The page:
Sao Tome and Principe
major macro economic indicators
|2016||2017||2018 (e)||2019 (f)|
|GDP growth (%)||4.2||3.9||4.9||4.5|
|Inflation (yearly average, %)||5.4||5.7||7.2||6.0|
|Budget balance (% GDP)*||-4.2||-2.6||0.4||-3.5|
|Current account balance (% GDP)**||-6.5||-8.2||-7.0||-10.3|
|Public debt (% GDP)||93.1||88.4||76.9||73.7|
(e): Estimate. (f): Forecast. *Including grants. **Including official transfers.
- Prospects for expansion of the tourism sector
- Support from international donors
- Strong ties to Portugal and Portuguese-speaking countries (Angola, Brazil)
- Dobra pegged to the euro
- Heavily dependent on international public aid
- Economy still dominated by agriculture and fishing
- Poor business climate
- High export costs due to remote island location
- Underdeveloped and weak banking sector
Growth dependent on external financing
Activity is set to accelerate in 2019 after being held back in 2017 and 2018 by the slowdown in construction resulting from the decline in external financing and by the high level of non-performing loans, which constrained credit growth. The launch of new projects – made possible by external financing, particularly from China – should strengthen the construction sector. In particular, efforts to build and upgrade roads and restore the electricity grid are expected to continue, while work to expand the international airport is scheduled to start in 2019. These infrastructure projects are aimed notably at supporting the development of the tourism sector, which should continue to expand. Beginning in 2019, the sector could start to see the effects of the strategy to develop and promote tourism adopted at the start of 2018. However, it is still expected to suffer from the weakness of the local banking sector, which is expected to further dampen credit growth. More generally, this problem is likely to continue to be a drag on all services. Agriculture and, to a lesser extent, fisheries will contribute to growth. With the cocoa sectors in Ghana and Côte d'Ivoire, which account for nearly 60% of world production, expected to face continued headwinds, exports of São Toméan cocoa (renowned for its quality) could benefit. Strong performances by the agriculture and tourism sectors should boost household consumption, but the introduction of VAT, scheduled for 2019, and high inflation will have an adverse impact.
Fiscal consolidation to reduce the debt burden
The overall budget deficit is expected to widen in 2019, mainly in line with the trend in capital investment expenditure financed by bilateral and multilateral donors. Conversely, the domestic primary deficit – which notably excludes grants, subsidies and associated expenditure – should continue to decline, thanks to efforts to limit the growth in current expenditure, especially the state's wage bill. The pending introduction of VAT in 2019 should make it possible to raise more domestic resources, which remain low and continue to constrain São Toméan fiscal policy, which is exposed to the volatility of external financing. Efforts to collect tax arrears from large taxpayers could also result in higher revenues. Despite the work being done to reverse the debt trajectory, the risk associated with debt sustainability remains very high. Restructuring negotiations notwithstanding, the country remains in arrears with some bilateral creditors (Brazil, Angola, Equatorial Guinea). Domestic arrears, mainly with struggling state-owned public companies, also weigh on debt.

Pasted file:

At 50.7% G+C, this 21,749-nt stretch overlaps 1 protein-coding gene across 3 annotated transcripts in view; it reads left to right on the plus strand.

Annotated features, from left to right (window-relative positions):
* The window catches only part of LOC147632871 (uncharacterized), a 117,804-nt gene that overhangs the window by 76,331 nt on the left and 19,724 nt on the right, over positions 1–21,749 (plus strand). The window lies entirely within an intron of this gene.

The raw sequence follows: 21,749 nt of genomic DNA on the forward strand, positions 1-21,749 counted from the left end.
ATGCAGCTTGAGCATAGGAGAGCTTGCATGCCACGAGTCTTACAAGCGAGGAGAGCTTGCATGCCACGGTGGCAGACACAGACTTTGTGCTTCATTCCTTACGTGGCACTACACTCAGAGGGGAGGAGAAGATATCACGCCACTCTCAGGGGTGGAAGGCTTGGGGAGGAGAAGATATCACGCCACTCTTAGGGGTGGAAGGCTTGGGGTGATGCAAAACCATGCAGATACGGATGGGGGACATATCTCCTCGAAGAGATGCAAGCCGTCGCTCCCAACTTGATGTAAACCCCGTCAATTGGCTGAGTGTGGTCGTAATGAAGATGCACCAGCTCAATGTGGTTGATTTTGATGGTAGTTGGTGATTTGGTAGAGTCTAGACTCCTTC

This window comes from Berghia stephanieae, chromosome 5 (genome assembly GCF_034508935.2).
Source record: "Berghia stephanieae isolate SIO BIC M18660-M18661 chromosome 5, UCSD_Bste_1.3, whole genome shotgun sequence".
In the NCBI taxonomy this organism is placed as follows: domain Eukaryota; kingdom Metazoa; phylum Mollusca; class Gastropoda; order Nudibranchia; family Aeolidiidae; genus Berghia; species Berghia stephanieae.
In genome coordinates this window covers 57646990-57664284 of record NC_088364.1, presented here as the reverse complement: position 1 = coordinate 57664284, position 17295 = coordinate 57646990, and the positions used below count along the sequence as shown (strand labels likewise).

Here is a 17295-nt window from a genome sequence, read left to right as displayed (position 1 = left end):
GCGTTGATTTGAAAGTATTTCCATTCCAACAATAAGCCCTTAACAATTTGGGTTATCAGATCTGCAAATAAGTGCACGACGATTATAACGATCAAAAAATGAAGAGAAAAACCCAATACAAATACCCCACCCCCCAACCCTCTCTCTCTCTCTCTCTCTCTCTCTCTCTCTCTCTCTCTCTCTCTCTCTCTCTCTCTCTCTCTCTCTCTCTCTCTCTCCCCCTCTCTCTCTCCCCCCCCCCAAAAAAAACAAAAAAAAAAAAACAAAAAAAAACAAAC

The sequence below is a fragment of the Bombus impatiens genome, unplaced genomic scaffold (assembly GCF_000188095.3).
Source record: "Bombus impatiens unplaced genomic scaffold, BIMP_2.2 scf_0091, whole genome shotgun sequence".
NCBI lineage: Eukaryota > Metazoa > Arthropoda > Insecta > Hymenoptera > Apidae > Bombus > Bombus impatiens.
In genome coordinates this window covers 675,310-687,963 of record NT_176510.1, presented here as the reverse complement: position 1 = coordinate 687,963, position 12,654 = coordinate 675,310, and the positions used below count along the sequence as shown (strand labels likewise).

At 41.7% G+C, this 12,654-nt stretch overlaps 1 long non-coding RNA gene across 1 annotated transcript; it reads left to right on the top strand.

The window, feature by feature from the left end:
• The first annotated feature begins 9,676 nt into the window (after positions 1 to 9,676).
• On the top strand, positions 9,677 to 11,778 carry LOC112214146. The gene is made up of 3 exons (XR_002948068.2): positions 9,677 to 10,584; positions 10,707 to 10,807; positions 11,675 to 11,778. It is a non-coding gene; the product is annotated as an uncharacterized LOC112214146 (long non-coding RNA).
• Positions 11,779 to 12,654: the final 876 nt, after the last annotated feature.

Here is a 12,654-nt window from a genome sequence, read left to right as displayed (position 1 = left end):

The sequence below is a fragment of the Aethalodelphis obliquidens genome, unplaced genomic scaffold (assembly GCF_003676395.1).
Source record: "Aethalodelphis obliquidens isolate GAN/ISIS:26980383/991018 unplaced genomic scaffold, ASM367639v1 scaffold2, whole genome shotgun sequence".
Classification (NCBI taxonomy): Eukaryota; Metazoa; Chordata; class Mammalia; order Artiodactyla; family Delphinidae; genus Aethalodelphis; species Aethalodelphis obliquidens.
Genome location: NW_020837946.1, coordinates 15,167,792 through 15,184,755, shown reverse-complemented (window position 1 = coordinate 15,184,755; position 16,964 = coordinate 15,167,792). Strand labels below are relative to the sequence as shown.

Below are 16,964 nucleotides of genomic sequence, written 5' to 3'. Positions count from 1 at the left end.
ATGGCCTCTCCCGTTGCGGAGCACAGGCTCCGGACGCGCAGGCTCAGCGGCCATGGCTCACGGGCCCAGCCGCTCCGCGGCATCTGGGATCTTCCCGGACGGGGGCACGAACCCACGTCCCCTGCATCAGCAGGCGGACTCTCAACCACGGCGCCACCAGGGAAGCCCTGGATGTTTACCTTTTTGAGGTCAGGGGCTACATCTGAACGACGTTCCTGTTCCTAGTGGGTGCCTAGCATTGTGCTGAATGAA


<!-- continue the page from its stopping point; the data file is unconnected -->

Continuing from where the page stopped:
São Tomé and Principe’s remote island location will continue to fuel the archipelago’s trade deficit and consequently its current account deficit. In 2019, imports of capital goods needed for infrastructure projects and oil exploration are expected to continue to widen the trade deficit, despite the likely increase in exports of goods, mainly cocoa, and services, chiefly related to tourism receipts. International cooperation and expatriate funds will contribute to the transfer surplus, while the income balance will continue to make a minor contribution to the current account balance. Deficit financing will again rely chiefly on external grants, but also on FDI (mainly related to oil exploration) and concessional loans. The country's vulnerability to volatile external grants exposes the foreign exchange reserves (still equivalent to more than four months of imports) on which the sustainability of the dobra's peg to the euro depends.
Parliamentary elections usher in a new political situation
The Independent Democratic Action (IDA) won the October 2018 parliamentary elections, but lost its absolute majority, taking 25 seats out of 55. Following the elections, the Movement for the Liberation of São Tome and Principe – Social Democratic Party (MLSTP-PSD), which won 23 seats, joined forces with several small parties (PCD-UDDD-MDFM) that won five seats, in order to secure an absolute majority and form a government. At its helm, Jorge Bom Jesus succeeds Patrice Trovoada as Prime Minister, leading to a cohabitation with President Evaristo Carvalho, elected in 2016 and a member of the IDA, which could slow down policymaking. Questions remain over whether this coalition will remain stable over the entire parliamentary term.
The country’s infrastructure deficit and weak legal and regulatory environment are a constraint on the business environment, which came 170th out of 190 countries in the 2019 Doing Business ranking.
Externally, cooperation will remain crucial for the archipelago. Relations with Portuguese-speaking countries, including Portugal, Angola and Brazil, remain very important. Since recognising the One China policy at Taiwan's expense in 2016, São Tome and Principe has improved relations with China. Cooperation with Nigeria could also be stepped up as part of offshore oil exploration in the Joint Development Zone.
Last update : February 2019